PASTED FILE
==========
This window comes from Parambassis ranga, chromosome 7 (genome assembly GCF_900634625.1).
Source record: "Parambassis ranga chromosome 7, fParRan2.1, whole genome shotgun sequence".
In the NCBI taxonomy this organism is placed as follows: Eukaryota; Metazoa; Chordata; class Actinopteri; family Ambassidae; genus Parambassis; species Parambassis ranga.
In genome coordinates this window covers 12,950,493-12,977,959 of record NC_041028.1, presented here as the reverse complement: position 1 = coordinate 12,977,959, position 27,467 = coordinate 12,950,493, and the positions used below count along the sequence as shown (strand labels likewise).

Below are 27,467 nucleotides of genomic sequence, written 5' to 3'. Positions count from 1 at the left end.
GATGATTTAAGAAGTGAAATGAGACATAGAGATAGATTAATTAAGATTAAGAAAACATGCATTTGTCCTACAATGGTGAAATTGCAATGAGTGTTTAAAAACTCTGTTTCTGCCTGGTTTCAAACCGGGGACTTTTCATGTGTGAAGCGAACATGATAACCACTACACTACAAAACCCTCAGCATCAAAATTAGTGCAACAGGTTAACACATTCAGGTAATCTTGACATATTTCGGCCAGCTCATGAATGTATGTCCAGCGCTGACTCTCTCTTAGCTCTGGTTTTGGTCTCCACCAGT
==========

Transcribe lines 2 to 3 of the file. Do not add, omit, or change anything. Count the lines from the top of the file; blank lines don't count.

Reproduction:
Source record: "Parambassis ranga chromosome 7, fParRan2.1, whole genome shotgun sequence".
In the NCBI taxonomy this organism is placed as follows: Eukaryota; Metazoa; Chordata; class Actinopteri; family Ambassidae; genus Parambassis; species Parambassis ranga.